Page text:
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Mark Bornfeld, DDS
Mark Bornfeld, DDS, Dentist
Category: Dental
Satisfied Customers: 5761
Experience:  Clinical instructor, NYU College of Dentistry; 37 years private practice experience in general dentistry, member Academy of General Dentistry, ADA
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I recently popped a hole in my crown on my back molar. this

Customer Question

I recently popped a hole in my crown on my back molar. this crown is just over a year old.
the dentist said he'd remove this one and order a replacement.
I'm really worried about the technique that may be employed to remove the existing crown.
I'm not a dentist but I imagine the process is drilling out the top of the crown and perhaps the edges and removing the old crown in pieces.
The alternative being just prying it off or some technique that uses way too much torque.
I found this waiver by one dentist...
What is the correct procedure for removing a crown that is new with what has probably very effective adhesive?
Submitted: 1 year ago.
Category: Dental
Expert:  Just Dental Truths! replied 1 year ago.

A very good and thoughtful question of concern...

I've removed quite a few crowns for various reasons. Generally, they tend to often essentially pop off literally, or are easily removed with a crown removing tool that looks like some forceps (essentially they look similar to pliers one may use around the house). If the tooth has had a root canal, you may not need numbing, will depend on the Dentist. If no root canal has been previously performed - I'd suggest you be numbed however.

I don't want to make this seem complex however, as it isn't at all. I feel, from reading your thread above that you deem it to possibly be possibly overwhelming, etc. Also, the "Informed Consent" from the Dental Office is doing what all informed consents do - write it up as legal as possible and sometimes accidentally scare you, while making the procedure seem difficult. I'm not saying your Dentist's informed Consent is wrong. But it does accidentally, make the mere thought of having a crown removed sound a bit like passing a kidney stone or something. In my years of Dentistry, I've never had a form for "Informed Consent" for a crown removal. And, I've never had any complications such as what one can read about from what you sent me in the informed Consent!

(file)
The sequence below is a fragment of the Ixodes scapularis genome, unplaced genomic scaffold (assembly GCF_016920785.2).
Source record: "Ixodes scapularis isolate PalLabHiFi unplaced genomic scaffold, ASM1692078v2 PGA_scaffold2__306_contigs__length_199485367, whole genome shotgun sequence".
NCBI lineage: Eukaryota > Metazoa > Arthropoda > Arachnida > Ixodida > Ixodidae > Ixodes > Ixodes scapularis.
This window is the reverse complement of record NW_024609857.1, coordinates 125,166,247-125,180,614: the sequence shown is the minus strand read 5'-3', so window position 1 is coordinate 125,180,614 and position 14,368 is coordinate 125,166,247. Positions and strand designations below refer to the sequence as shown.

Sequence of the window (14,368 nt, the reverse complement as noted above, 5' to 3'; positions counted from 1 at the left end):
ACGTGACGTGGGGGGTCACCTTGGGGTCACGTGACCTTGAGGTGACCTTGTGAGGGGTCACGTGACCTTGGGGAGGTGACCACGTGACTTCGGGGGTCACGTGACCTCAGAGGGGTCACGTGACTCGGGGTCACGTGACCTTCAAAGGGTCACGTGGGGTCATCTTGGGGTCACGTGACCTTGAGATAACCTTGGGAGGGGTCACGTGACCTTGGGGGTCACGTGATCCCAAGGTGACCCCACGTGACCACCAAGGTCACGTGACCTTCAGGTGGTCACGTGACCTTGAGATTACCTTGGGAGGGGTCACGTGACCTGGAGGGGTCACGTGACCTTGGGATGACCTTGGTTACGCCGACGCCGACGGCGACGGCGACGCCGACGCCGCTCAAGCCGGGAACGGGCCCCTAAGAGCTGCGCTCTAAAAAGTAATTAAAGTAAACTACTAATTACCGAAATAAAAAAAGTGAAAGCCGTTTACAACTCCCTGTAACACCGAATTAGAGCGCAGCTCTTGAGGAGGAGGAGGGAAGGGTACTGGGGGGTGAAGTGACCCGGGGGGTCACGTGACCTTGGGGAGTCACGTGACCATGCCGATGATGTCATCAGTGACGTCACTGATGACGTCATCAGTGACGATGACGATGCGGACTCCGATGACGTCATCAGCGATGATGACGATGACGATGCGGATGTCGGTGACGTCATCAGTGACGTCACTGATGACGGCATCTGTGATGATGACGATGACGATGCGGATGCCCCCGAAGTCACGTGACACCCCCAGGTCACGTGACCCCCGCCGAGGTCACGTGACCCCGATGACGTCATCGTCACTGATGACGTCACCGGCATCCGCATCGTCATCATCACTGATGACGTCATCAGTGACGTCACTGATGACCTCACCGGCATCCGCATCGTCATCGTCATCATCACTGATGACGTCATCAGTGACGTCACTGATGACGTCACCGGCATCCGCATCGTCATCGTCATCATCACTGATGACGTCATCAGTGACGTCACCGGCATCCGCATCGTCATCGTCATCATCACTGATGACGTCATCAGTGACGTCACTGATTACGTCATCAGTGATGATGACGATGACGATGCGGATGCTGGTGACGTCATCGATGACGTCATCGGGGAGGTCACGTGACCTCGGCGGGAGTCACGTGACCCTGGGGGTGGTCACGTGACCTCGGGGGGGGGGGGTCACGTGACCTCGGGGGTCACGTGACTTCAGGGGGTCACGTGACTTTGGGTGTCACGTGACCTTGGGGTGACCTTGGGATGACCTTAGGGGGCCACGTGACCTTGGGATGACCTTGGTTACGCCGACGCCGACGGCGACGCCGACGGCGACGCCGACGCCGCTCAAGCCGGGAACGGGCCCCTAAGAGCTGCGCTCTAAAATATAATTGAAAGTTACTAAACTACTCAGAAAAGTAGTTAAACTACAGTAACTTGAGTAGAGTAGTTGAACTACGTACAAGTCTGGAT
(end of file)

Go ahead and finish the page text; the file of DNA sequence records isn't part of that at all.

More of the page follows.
What would I do? Honestly, I'd not sweat this thing out! The chance that your Dentist will have a problem with your tooth's crown coming off - has got to be about 1 in 1,000 or more. I wanted to say 1 in 10,000, but definitely it is supremely rare. And, I've never actually heard of any real story of a crown removal problem!

Anyway, please feel free to write back if you have any further concerns, but I feel extremely confident that this will not be in any way a traumatic experience for you, as spoken from my personal experience at this Dentistry for 30 years. I wish you the best, ***** ***** this helps you Sir!!!


Dr. Rampton